# Inventory Carrying Cost Calculator

Use this FREE calculator to calculate and demonstrate the real costs of inventory.  For most companies, Lean Manufacturing principles allow for the reduction of inventory by 20-40%.  This can have a dramatic impact on cash and space generation.

A detailed explanation for each field is below.

Current Inventory \$:   Input your current total inventory (dollars)

Carrying Cost of Inventory %:   Input your annual carrying cost percentage.   Carrying costs are typically between 24% to 48% per year.

If you don’t know your Inventory Carrying Cost, the following will assist you in calculating it.   An explanation for each item is below the chart.

Inventory Carrying Costs typically include the following components:

1)   Cost of Capital:   Your blended cost of corporate equity and debt financing.   Manufacturing companies are generally between 7 – 12%
2)   Cost of Space:   The cost of the space (and utilities) tied up holding inventory.   The text books say 2-5%
3)   Administrative Costs:   People and systems costs required to manage the inventory.   It includes warehouse supervision, cycle counting, inventory transaction processing, etc.   3-6%
4)   Obsolescence and Deterioration:   Scrap and rework costs of inventory that is no longer “active”:   Customer cancelation, product design change, damage and corrosion, etc.
5)   Insurance / Taxes:   3-9%
6)   Material Handling:   With lots of inventory we are always moving something to get to the item we actually need.   2-5%   Some companies also add the costs of all stock keeping, i.e. the cost of putting up and picking material.
7)   The Impact on Quality:   The more inventory, the more handling damage, scrap, sorting, and rework required.   And inventory delays discovery, thereby making it more difficult to uncover the real root cause.
8)   Lead Time:   There is a correlation between WIP inventory and response time:   The more items in WIP, the longer it takes to move an item through.   This can have a negative impact on market share / price due to competitive disadvantage in responsiveness.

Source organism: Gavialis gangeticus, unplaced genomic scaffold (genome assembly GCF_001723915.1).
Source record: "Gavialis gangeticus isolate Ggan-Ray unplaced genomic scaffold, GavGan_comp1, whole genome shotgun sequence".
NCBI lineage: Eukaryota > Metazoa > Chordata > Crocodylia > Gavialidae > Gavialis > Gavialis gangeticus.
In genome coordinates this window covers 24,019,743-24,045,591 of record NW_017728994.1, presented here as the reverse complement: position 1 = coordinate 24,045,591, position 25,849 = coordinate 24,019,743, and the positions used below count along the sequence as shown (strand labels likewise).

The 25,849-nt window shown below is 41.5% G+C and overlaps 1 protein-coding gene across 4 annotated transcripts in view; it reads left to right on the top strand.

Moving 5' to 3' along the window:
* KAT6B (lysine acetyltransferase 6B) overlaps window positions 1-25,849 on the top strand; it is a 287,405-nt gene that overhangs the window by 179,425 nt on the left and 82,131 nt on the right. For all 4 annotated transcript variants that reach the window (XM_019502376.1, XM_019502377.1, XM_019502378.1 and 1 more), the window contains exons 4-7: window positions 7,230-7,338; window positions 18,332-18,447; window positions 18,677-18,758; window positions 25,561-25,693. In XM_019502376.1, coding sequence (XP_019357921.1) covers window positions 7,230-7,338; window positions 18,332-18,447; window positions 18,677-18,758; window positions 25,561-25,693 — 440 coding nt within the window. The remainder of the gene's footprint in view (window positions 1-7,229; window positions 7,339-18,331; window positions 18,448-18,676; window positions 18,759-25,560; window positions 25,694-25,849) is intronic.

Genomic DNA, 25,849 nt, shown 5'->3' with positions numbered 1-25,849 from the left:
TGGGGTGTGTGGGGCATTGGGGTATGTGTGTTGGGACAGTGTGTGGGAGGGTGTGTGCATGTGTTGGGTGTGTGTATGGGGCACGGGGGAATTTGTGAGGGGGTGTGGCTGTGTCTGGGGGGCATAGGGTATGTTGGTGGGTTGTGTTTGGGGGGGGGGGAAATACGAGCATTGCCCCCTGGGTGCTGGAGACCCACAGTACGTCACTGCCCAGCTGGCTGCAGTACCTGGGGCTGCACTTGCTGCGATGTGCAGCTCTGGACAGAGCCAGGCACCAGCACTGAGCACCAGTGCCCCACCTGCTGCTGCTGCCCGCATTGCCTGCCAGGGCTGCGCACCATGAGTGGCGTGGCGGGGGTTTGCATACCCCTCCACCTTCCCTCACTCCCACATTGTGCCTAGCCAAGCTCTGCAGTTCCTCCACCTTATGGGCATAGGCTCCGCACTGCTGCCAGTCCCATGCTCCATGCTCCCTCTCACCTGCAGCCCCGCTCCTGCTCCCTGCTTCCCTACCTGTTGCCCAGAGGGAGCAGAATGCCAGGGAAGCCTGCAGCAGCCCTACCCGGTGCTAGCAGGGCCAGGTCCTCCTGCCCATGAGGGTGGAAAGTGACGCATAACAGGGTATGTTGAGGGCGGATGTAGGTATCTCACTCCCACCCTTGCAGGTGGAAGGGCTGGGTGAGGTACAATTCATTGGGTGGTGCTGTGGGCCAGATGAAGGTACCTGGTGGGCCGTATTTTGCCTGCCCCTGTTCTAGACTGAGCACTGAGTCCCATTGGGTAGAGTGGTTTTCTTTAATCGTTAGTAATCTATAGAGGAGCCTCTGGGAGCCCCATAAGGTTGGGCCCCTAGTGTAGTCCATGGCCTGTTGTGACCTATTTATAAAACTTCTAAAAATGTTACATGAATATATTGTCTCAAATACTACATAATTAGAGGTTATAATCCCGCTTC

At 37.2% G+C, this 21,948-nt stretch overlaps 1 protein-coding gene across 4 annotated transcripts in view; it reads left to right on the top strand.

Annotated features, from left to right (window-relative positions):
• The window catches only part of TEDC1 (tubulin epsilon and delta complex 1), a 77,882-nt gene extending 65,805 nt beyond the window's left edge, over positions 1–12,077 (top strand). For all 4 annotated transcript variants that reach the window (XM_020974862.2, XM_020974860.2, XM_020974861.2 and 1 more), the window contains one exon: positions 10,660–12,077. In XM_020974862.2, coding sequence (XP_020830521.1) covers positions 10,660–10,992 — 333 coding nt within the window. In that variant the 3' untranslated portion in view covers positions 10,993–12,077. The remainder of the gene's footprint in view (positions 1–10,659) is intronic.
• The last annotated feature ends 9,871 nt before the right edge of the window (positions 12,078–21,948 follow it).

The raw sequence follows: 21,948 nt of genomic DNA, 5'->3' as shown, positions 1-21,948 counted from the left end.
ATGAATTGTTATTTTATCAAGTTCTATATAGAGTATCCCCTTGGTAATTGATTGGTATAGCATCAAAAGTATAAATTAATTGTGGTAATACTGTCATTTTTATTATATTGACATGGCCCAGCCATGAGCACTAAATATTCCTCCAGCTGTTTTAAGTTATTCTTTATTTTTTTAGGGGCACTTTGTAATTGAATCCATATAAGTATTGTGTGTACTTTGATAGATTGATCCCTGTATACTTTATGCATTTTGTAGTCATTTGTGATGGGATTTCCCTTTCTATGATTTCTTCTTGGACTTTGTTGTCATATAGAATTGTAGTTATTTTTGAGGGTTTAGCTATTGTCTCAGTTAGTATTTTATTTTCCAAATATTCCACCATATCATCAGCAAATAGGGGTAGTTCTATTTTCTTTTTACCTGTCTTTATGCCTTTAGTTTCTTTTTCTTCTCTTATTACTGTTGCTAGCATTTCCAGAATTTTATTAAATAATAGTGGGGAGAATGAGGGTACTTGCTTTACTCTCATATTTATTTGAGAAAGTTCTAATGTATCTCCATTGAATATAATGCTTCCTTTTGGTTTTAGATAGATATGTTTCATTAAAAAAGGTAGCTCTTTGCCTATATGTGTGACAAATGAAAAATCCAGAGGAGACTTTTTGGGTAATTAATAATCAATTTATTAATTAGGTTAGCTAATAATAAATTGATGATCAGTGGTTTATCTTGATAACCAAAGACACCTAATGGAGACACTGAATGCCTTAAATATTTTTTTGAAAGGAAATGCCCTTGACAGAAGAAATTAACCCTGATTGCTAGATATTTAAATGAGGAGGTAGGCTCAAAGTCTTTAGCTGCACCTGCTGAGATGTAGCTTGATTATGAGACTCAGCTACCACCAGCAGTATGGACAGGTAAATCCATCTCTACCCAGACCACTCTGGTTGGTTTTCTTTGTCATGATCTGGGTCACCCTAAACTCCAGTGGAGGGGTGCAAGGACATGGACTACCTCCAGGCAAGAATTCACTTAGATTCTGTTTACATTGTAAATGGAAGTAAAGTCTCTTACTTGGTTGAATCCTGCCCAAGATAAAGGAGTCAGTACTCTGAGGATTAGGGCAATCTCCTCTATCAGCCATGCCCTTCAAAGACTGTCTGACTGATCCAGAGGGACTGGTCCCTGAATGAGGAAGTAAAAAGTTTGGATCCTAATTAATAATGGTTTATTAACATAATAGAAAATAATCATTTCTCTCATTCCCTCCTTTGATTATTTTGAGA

9)   Shrinkage:   The cost of misplaced, lost, or stolen material / parts.
10)   Opportunity Costs:   What could we have earned if we had invested this money?
11)   Innovation Delay:   Time to Market is critical today.   Inventory of old parts or finished goods can delay new product introduction while we wait to use up the old parts before implementing the new design.

Inventory Reduction Goal %:   Input the percentage reduction that you are targeting.   Typically, a reduction of 20-40% is reasonable.   If you would like a more exact estimate, give us a call.

“Cost of Delay (Months)” is intended to help you get people off dead center.  Input the number of months that you have been discussing the transition to lean, but have not done anything substantial (corporate wide).   The calculated number represents the carrying cost on the postponed inventory reduction for that period.  For example, at the default values of \$5 mil inventory, and a 40% reduction target, the inventory reduction would equal \$2 mil.   24% carrying cost = 2%/month.   At 24 months the total cost of delay equals \$2 mil * 2% * 24 mo’s = \$960,000!

The “Estimated Cash Windfall \$” is the amount of tax-free cash that will result from the targeted inventory reduction.
Our unique process generates large amounts of up-front cash.   A Lean Transition should not only be self funding.   It should be a significant net cash generator!
Note: We have had three clients, to date, that have generated in excess of \$150 million in tax free cash within the first eighteen months of kickoff.